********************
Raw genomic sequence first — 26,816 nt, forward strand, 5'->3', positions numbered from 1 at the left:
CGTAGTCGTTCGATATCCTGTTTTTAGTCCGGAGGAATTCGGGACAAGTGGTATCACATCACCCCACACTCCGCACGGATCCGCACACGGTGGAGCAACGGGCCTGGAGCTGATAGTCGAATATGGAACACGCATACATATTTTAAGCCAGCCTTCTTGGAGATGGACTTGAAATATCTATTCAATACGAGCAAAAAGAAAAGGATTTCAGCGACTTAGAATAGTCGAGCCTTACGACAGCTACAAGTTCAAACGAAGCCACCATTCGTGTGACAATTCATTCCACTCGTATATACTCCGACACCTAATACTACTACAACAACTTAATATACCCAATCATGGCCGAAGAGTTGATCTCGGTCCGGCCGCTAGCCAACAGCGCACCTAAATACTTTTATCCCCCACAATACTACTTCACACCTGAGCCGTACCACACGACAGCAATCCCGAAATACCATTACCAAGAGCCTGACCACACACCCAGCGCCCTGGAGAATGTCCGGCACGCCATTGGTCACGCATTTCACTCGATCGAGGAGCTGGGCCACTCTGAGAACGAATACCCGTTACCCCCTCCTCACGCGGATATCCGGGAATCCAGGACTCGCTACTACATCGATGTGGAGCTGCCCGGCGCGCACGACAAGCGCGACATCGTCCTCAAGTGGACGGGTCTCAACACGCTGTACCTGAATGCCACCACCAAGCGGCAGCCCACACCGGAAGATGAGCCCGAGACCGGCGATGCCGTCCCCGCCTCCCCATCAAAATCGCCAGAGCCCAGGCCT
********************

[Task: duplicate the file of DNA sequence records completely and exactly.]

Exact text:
Raw genomic sequence first — 26,816 nt, forward strand, 5'->3', positions numbered from 1 at the left:
CGTAGTCGTTCGATATCCTGTTTTTAGTCCGGAGGAATTCGGGACAAGTGGTATCACATCACCCCACACTCCGCACGGATCCGCACACGGTGGAGCAACGGGCCTGGAGCTGATAGTCGAATATGGAACACGCATACATATTTTAAGCCAGCCTTCTTGGAGATGGACTTGAAATATCTATTCAATACGAGCAAAAAGAAAAGGATTTCAGCGACTTAGAATAGTCGAGCCTTACGACAGCTACAAGTTCAAACGAAGCCACCATTCGTGTGACAATTCATTCCACTCGTATATACTCCGACACCTAATACTACTACAACAACTTAATATACCCAATCATGGCCGAAGAGTTGATCTCGGTCCGGCCGCTAGCCAACAGCGCACCTAAATACTTTTATCCCCCACAATACTACTTCACACCTGAGCCGTACCACACGACAGCAATCCCGAAATACCATTACCAAGAGCCTGACCACACACCCAGCGCCCTGGAGAATGTCCGGCACGCCATTGGTCACGCATTTCACTCGATCGAGGAGCTGGGCCACTCTGAGAACGAATACCCGTTACCCCCTCCTCACGCGGATATCCGGGAATCCAGGACTCGCTACTACATCGATGTGGAGCTGCCCGGCGCGCACGACAAGCGCGACATCGTCCTCAAGTGGACGGGTCTCAACACGCTGTACCTGAATGCCACCACCAAGCGGCAGCCCACACCGGAAGATGAGCCCGAGACCGGCGATGCCGTCCCCGCCTCCCCATCAAAATCGCCAGAGCCCAGGCCT